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'The Mother Town' of southern Utah a legacy of Pioneer faith, grit

PAROWAN, Utah — One of the things Steve Decker loves about his hometown is that no matter where people go in the world, they are always proud to claim it as “home.”

Decker and his sister, Sandra Decker Benson, long-time residents and local historians, were born and raised in the small southern Utah town by parents who were also born and raised here. They, in turn, have raised their own families here.

“It’s a great place to raise children,” Benson said.

Today, Parowan — with a population of about 3,000 — is a mix of old and new, with many lovely historic buildings, a tree-lined Main Street, an original town square and a scenic location nestled in a valley at the mouth of a canyon. Valentine Peak, a red-tipped mountain, is a common landmark for the city.

Parowan is often referred to as a “gateway” to nearby Brian Head Resort and Cedar Breaks National Monument, and Parowan Gap, some 12 miles northwest of the town, attracts tourists interested in the ancient petroglyphs inscribed on the smooth boulder surfaces.

And yet many of the charms that make Parowan a place of pride for its residents are the legacies of its hardy Mormon Pioneer founders.

In January 1850, apostle Elder Parley P. Pratt and members of his exploring party discovered the Little Salt Lake — a now depleted landlocked alkaline lake that bore a resemblance to its counterpart in the north — in the Parowan Valley with nearby deposits of iron ore. Based on Elder Pratt’s findings, President Brigham Young called for 100 volunteers “of faith and good works” to establish a settlement in the area to produce much-needed iron stores.

A plaque in Parowan’s Heritage Park quotes President Young as saying: “Iron we must have. We cannot well do without it.”

Elder George A. Smith of the Quorum of the Twelve Apostles led a company of 120 men, 31 women and 18 children from Provo to establish the “Iron Mission” in December 1850. They arrived on Jan. 13, 1851, and immediately held civil elections, started holding school, built a bishops’ storehouse and, between 1861 and 1867, finished a yellow sandstone chapel complete with a belfry and town bell.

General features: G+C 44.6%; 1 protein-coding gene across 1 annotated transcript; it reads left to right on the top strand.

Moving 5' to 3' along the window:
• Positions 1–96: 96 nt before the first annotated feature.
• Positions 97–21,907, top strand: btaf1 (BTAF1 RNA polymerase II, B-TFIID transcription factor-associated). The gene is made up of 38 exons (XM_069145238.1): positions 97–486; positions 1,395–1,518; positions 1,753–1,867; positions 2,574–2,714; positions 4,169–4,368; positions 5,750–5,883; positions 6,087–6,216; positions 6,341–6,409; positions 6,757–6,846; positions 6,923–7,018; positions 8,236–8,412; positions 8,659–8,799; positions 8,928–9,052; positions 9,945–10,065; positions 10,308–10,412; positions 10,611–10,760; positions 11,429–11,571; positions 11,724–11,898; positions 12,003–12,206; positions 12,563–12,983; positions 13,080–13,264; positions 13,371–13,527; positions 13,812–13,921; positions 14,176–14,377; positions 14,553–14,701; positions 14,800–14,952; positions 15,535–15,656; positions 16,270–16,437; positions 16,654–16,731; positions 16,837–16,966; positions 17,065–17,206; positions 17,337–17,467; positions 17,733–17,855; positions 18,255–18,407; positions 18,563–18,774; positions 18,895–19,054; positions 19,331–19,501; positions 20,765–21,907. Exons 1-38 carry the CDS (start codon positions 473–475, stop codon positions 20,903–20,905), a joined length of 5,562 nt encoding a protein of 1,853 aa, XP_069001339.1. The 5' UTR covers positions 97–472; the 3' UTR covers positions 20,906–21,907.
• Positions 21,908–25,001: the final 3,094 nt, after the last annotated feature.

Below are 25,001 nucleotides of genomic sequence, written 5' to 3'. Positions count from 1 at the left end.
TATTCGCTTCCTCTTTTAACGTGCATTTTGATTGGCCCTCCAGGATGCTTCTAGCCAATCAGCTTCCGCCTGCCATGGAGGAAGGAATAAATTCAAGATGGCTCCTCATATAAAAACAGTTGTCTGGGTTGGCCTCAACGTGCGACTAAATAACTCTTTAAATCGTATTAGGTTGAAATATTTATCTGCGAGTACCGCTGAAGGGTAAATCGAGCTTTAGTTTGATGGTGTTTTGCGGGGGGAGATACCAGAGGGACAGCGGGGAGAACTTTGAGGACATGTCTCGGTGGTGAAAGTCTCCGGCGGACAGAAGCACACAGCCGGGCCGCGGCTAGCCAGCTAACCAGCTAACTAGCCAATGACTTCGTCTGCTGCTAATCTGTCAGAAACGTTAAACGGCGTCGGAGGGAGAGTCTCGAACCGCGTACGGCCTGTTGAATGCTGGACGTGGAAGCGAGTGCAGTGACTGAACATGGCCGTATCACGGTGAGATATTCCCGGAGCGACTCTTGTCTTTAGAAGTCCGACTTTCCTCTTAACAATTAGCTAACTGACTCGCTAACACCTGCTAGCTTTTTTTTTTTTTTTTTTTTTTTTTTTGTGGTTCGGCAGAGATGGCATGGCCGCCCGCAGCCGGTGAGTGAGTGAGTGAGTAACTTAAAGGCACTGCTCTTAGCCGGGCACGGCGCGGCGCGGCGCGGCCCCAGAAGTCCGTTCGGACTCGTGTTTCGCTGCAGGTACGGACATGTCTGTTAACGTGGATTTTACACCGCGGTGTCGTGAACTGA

The building, now known as the Old Rock Church, served as a place of worship, town hall, school building and social hall. It fell into disrepair but was restored in 1939 and is now a museum with an impressive repository of historical relics — everything from furniture, dishes, dolls, paintings and farm tools to dresses, clocks, jewelry, musical instruments and photos.

Many of the artifacts show how the settlers focused on cultivating the arts amidst the toil of forging a community in the wilderness. “They were there to make the desert ‘blossom as the rose,’ whether outside or in,” Decker said.

Parowan was the first settlement south of Provo and the fifth stake in the Church. It’s sometimes known as “The Mother Town” as many of the original settlers were then called to colonize other areas, including Johnson Fort, now known as Enoch, and Coal Creek, which became Cedar City. The well-known Hole-in-the-Rock expedition, where a group traveled narrow and steep terrain on their way to settle the Four Corners area, set off from the steps of the Old Rock Church. Original residents also left to create settlements in Colorado, Nevada, Arizona, California, Oregon and Wyoming.

It required incredible faith and fortitude to be called to colonize again and again, Benson remarked. “It was hard living.”

Decker said Utah’s motto — “Industry” — is also representative of Parowan and its founders.

Early Mormon settlers have left a legacy of self-sufficiency and what Benson calls “stick-to-it-iveness,” she added. When hard situations arose, which they frequently did, they didn’t waste time with a “woe-is-me” attitude. “People would say: ‘We’ve got what we’ve got. Now what are we going to do with it?’ ”

But besides demonstrating tremendous grit, early Pioneers were also generous and cooperative. They relied on and helped one another, Benson explained, characteristics that live on in the “small-town hospitality” of present-day residents.

Which is one of many reasons “everyone in Parowan likes to talk about being from Parowan,” Decker said.

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